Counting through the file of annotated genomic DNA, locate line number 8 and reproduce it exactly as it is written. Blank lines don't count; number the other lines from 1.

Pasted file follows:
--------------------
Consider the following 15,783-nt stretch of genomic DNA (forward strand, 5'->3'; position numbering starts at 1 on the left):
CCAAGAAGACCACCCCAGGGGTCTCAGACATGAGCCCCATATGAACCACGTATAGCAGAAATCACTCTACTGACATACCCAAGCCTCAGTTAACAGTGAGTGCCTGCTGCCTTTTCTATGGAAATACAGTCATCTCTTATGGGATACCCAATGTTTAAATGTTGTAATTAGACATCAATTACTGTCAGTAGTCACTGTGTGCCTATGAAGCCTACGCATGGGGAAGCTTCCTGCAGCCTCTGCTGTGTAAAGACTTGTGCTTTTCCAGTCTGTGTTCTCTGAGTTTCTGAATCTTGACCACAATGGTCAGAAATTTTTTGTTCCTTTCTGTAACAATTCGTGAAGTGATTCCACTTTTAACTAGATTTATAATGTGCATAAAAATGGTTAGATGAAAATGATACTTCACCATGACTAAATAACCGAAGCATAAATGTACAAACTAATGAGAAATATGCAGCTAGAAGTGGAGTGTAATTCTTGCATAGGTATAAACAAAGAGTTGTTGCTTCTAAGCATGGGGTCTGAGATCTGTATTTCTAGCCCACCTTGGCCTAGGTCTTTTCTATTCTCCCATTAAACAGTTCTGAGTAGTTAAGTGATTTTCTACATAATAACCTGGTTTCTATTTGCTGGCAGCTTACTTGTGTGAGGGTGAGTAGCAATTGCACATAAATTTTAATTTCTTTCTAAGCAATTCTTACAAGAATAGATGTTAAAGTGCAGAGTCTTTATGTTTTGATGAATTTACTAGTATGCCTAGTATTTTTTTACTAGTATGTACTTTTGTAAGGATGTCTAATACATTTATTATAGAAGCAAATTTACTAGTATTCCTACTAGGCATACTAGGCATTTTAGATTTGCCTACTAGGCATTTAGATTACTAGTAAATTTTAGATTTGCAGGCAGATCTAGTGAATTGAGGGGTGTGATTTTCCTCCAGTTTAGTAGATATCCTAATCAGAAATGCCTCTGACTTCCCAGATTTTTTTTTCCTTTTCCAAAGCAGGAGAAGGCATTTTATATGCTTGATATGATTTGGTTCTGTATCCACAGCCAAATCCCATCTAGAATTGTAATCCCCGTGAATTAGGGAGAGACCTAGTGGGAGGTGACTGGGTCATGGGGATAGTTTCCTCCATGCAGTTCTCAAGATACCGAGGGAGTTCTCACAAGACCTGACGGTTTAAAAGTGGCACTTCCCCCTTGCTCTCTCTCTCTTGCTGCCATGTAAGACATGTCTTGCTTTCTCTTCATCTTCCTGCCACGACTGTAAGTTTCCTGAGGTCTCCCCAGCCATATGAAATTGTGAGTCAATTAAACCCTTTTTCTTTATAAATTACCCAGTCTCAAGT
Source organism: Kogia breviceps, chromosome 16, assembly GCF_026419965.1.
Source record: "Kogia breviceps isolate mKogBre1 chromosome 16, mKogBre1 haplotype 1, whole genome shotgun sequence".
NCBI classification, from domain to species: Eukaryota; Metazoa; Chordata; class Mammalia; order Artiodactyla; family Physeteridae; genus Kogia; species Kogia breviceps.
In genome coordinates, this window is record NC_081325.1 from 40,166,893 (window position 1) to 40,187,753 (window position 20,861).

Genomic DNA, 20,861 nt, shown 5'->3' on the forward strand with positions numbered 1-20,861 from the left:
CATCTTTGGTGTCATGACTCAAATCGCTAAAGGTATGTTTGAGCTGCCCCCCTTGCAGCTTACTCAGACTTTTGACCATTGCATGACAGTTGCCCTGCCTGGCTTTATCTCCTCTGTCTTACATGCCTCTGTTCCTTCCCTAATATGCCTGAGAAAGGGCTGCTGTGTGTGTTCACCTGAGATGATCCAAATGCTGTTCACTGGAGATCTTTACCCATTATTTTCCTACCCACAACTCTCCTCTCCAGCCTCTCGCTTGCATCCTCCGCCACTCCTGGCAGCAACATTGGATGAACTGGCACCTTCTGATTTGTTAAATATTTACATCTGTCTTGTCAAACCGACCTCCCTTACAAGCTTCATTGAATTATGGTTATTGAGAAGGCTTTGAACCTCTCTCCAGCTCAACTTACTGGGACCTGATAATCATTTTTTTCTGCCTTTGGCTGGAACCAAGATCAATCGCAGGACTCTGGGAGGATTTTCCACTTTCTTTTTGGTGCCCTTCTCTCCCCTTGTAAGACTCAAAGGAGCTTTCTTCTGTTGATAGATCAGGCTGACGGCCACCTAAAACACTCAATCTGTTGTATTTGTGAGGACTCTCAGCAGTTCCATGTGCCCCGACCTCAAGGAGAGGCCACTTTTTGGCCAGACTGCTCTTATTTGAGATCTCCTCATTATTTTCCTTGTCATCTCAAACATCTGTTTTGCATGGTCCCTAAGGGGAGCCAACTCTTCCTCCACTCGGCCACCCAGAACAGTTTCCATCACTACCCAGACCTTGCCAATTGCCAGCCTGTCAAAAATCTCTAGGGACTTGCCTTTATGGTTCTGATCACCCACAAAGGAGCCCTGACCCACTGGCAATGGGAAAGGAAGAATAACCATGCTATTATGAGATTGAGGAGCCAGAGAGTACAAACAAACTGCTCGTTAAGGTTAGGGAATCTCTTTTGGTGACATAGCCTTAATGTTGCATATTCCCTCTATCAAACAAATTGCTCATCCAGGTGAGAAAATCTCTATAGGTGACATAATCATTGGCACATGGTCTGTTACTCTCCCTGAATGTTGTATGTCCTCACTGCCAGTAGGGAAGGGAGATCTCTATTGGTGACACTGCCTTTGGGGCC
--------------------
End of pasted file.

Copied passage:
CATCTTTGGTGTCATGACTCAAATCGCTAAAGGTATGTTTGAGCTGCCCCCCTTGCAGCTTACTCAGACTTTTGACCATTGCATGACAGTTGCCCTGCCTGGCTTTATCTCCTCTGTCTTACATGCCTCTGTTCCTTCCCTAATATGCCTGAGAAAGGGCTGCTGTGTGTGTTCACCTGAGATGATCCAAATGCTGTTCACTGGAGATCTTTACCCATTATTTTCCTACCCACAACTCTCCTCTCCAGCCTCTCGCTTGCATCCTCCGCCACTCCTGGCAGCAACATTGGATGAACTGGCACCTTCTGATTTGTTAAATATTTACATCTGTCTTGTCAAACCGACCTCCCTTACAAGCTTCATTGAATTATGGTTATTGAGAAGGCTTTGAACCTCTCTCCAGCTCAACTTACTGGGACCTGATAATCATTTTTTTCTGCCTTTGGCTGGAACCAAGATCAATCGCAGGACTCTGGGAGGATTTTCCACTTTCTTTTTGGTGCCCTTCTCTCCCCTTGTAAGACTCAAAGGAGCTTTCTTCTGTTGATAGATCAGGCTGACGGCCACCTAAAACACTCAATCTGTTGTATTTGTGAGGACTCTCAGCAGTTCCATGTGCCCCGACCTCAAGGAGAGGCCACTTTTTGGCCAGACTGCTCTTATTTGAGATCTCCTCATTATTTTCCTTGTCATCTCAAACATCTGTTTTGCATGGTCCCTAAGGGGAGCCAACTCTTCCTCCACTCGGCCACCCAGAACAGTTTCCATCACTACCCAGACCTTGCCAATTGCCAGCCTGTCAAAAATCTCTAGGGACTTGCCTTTATGGTTCTGATCACCCACAAAGGAGCCCTGACCCACTGGCAATGGGAAAGGAAGAATAACCATGCTATTATGAGATTGAGGAGCCAGAGAGTACAAACAAACTGCTCGTTAAGGTTAGGGAATCTCTTTTGGTGACATAGCCTTAATGTTGCATATTCCCTCTATCAAACAAATTGCTCATCCAGGTGAGAAAATCTCTATAGGTGACATAATCATTGGCACATGGTCTGTTACTCTCCCTGAATGTTGTATGTCCTCACTGCCAGTAGGGAAGGGAGATCTCTATTGGTGACACTGCCTTTGGGGCC